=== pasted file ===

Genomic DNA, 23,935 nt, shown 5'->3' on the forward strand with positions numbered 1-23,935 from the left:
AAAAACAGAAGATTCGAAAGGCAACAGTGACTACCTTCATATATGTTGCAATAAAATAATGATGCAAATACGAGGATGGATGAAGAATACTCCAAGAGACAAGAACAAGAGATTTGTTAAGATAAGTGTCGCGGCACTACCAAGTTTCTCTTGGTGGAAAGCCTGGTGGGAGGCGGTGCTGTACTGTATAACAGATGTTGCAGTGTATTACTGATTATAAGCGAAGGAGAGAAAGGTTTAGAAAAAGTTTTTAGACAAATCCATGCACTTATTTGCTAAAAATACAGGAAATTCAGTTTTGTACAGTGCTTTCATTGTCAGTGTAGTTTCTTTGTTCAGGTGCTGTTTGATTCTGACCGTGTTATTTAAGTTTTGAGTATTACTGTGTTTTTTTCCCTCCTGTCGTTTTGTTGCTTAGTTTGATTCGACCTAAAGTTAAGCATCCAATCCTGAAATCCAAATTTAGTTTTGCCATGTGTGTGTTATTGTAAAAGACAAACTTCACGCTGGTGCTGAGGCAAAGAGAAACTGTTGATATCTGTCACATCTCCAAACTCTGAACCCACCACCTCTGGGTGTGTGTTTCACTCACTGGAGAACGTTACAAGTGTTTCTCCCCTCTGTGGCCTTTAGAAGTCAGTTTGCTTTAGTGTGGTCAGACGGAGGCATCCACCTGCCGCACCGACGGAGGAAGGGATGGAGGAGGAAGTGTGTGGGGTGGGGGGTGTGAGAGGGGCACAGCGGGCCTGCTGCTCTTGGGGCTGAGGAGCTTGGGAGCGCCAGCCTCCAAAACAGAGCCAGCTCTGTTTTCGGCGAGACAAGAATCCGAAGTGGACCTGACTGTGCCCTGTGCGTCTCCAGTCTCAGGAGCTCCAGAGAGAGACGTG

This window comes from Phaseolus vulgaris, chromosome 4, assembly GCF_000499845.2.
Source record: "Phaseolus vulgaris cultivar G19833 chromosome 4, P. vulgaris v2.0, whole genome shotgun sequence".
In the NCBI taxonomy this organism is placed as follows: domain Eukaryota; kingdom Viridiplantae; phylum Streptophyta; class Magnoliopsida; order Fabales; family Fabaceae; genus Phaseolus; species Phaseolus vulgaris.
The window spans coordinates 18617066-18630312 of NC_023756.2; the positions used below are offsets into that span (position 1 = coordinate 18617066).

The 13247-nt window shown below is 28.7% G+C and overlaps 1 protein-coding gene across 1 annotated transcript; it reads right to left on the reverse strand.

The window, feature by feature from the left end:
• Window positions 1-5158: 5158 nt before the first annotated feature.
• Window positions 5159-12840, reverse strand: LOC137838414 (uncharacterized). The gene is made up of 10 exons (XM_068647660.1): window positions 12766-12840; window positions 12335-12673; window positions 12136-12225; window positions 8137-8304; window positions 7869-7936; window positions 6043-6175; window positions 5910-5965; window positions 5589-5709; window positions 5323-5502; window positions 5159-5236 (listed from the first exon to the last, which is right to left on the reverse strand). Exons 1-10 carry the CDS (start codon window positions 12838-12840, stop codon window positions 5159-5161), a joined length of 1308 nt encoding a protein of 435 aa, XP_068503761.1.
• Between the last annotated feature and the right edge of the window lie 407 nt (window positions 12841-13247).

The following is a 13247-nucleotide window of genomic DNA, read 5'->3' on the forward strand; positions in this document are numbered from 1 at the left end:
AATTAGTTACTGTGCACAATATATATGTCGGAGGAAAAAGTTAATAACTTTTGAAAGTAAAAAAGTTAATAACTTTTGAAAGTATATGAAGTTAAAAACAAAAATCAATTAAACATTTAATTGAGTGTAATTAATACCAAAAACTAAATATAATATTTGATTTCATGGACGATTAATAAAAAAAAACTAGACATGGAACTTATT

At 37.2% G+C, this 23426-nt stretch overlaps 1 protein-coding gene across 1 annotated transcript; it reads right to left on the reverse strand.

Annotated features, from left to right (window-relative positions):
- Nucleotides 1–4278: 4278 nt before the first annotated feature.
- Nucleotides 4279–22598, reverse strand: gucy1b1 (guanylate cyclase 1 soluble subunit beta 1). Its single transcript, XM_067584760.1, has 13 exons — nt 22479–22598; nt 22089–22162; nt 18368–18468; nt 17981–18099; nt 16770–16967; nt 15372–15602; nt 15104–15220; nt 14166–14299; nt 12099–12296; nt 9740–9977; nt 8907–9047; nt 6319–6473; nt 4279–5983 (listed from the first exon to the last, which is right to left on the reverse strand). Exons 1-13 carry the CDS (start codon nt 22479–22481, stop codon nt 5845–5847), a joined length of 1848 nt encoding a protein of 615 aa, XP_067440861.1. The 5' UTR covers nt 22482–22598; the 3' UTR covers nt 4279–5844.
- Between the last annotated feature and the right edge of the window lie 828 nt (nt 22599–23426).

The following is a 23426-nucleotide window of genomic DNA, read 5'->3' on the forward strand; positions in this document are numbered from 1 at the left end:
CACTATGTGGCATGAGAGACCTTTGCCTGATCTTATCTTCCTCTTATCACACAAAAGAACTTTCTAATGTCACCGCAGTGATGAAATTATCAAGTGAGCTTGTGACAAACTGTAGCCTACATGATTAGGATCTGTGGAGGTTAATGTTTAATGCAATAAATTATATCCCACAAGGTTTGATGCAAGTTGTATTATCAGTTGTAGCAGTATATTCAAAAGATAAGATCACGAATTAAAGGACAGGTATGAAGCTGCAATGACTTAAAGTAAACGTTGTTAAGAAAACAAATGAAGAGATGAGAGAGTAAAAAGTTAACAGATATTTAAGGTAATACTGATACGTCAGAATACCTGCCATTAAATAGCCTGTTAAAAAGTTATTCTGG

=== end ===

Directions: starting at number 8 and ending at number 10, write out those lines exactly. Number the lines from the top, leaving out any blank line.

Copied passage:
The window, feature by feature from the left end:
• Window positions 1-5158: 5158 nt before the first annotated feature.
• Window positions 5159-12840, reverse strand: LOC137838414 (uncharacterized). The gene is made up of 10 exons (XM_068647660.1): window positions 12766-12840; window positions 12335-12673; window positions 12136-12225; window positions 8137-8304; window positions 7869-7936; window positions 6043-6175; window positions 5910-5965; window positions 5589-5709; window positions 5323-5502; window positions 5159-5236 (listed from the first exon to the last, which is right to left on the reverse strand). Exons 1-10 carry the CDS (start codon window positions 12838-12840, stop codon window positions 5159-5161), a joined length of 1308 nt encoding a protein of 435 aa, XP_068503761.1.